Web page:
Century-old trees off chopping block after outcry
After promising to preserve 100-year-old sugar maples, developer applied for permit to remove them
A pair of 100-year-old sugar maples in Old Ottawa East have won a reprieve following an outcry over a developer's attempt to chop them down.
The trees sit on the northern edge of the 916-home Greystone Village development along the Rideau River.
The developer, Regional Group, initially promised the trees would be spared, but recently applied to the city for a permit to cut them down after it determined the trees wouldn't survive construction.
The news came as a shock to Richard Deadman, whose backyard borders the trees.
When he learned of the developer's plan he rallied neighbours, activists and municipal candidates in the hope of saving the trees.
"This has been a great stress on my family and the local community so I'm very relieved," Deadman said. "It's a great day."
Mayor Jim Watson ordered city staff not to issue any removal permits.
"The developer will have to find a way to keep the trees and live up to their original promise to the community," Watson tweeted Wednesday.
Thanks David for your good work on this file Just to be even more precise - I have directed staff not to issue any permits to take down those two trees. The developer will have to find a way to keep the trees and live up to their original promise to the community—@JimWatsonOttawa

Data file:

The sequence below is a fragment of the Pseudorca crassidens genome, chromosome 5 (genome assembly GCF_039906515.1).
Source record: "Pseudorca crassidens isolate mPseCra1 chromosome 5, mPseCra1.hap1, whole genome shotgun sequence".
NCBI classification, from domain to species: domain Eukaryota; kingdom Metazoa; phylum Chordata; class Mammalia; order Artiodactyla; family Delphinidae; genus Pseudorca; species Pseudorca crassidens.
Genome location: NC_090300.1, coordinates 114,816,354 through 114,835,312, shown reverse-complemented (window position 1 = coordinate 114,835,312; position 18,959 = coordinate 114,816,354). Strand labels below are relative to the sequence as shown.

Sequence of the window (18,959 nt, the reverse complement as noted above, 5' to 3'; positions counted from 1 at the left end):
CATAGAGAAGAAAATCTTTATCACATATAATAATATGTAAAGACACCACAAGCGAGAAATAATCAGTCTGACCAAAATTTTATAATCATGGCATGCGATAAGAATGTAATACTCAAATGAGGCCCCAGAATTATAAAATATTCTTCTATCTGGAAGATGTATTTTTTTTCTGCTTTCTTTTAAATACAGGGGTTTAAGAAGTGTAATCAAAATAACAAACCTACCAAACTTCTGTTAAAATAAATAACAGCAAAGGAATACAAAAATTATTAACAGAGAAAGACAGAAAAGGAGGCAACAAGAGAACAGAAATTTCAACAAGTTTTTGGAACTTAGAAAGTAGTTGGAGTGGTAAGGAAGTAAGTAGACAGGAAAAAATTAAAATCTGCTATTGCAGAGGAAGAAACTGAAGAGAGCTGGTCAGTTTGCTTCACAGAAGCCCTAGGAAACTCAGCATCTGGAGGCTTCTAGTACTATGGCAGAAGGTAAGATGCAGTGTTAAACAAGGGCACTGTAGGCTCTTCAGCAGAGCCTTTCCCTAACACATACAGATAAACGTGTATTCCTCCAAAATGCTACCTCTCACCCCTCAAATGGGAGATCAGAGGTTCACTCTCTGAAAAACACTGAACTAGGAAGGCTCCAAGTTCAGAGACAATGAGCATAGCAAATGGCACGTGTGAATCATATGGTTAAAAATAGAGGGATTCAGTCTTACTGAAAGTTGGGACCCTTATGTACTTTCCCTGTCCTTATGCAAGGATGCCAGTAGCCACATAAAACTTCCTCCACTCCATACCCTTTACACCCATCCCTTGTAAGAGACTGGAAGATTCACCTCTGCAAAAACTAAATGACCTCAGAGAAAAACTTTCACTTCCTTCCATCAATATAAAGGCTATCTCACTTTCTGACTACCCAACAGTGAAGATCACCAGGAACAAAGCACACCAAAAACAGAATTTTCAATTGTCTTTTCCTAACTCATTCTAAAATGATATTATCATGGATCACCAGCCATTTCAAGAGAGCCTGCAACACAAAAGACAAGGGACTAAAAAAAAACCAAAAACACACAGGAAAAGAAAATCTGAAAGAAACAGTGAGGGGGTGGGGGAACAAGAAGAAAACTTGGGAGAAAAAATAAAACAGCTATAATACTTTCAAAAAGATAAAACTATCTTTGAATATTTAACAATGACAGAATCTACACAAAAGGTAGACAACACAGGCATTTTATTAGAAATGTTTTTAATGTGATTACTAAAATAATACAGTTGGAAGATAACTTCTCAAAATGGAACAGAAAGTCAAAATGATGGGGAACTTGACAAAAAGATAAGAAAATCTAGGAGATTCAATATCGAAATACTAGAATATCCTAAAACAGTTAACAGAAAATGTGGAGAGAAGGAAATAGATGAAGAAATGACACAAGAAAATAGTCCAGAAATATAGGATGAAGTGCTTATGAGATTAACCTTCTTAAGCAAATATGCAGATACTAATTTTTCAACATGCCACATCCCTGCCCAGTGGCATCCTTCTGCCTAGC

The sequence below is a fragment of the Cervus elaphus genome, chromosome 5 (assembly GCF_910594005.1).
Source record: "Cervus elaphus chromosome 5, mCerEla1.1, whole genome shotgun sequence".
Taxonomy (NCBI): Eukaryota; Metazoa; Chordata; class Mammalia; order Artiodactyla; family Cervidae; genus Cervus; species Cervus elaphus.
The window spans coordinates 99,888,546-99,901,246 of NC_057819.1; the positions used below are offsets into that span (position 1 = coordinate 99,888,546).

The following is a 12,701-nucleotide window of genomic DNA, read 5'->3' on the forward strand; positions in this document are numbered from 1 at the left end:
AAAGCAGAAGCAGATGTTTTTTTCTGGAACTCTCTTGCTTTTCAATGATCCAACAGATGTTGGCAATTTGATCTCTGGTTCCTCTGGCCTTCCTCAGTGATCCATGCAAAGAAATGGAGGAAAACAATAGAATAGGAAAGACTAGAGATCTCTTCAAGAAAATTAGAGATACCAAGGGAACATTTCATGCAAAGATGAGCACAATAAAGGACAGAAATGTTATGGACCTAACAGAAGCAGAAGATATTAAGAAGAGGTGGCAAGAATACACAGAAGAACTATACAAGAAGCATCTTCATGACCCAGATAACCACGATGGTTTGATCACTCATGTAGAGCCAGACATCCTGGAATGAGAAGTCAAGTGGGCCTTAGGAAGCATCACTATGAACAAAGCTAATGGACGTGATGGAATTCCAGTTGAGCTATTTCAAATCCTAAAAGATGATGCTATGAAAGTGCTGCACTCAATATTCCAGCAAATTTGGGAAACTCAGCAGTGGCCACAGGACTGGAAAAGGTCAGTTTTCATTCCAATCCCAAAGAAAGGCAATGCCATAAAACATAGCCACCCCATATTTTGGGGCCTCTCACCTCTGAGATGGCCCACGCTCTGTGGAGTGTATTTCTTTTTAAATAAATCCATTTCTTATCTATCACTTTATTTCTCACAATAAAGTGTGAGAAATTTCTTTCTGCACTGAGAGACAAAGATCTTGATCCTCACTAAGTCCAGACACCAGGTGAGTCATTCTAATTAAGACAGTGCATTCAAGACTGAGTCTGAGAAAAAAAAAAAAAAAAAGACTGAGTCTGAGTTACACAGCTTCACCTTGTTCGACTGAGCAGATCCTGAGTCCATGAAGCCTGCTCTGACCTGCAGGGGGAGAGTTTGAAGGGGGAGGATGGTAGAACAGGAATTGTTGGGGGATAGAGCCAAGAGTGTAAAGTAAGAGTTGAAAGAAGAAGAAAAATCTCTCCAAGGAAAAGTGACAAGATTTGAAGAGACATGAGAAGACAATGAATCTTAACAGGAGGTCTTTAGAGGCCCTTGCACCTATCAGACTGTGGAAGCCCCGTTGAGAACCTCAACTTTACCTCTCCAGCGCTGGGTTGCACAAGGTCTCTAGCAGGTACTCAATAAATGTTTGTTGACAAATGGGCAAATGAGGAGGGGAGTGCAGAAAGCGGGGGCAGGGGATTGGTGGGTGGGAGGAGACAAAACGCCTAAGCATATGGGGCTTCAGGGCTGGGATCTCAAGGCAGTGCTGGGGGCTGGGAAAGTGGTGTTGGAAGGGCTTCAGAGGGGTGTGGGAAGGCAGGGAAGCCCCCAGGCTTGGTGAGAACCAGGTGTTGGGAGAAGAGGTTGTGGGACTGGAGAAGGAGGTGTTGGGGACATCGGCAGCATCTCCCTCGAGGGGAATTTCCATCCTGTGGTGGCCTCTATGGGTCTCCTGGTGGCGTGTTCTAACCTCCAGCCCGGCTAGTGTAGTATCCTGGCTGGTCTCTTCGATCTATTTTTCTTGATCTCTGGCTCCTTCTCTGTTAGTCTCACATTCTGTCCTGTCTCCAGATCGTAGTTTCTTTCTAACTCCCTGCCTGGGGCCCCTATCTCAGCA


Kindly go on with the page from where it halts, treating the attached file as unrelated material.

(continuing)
Regional Group agreed to stall its application until Sept. 30, while it investigates how the trees might be preserved, according to Capital ward Coun. David Chernushenko.
He and the mayor have committed to doing what they can to keep the trees safe because they're an important part of Ottawa's urban tree canopy, he said.
"Each time now we allow another [tree] to be lost, it is a proverbial nail in the coffin when it comes to ecological health," Chernushenko said Thursday.
The building permit has already been issued by the city, so Chernushenko is looking into other possible ways to protect the trees. It might come down to a legal battle, he said, unless Regional Group finds a way to preserve the trees voluntarily.
An online petition to save the trees had garnered more than 500 signatures as of Wednesday evening.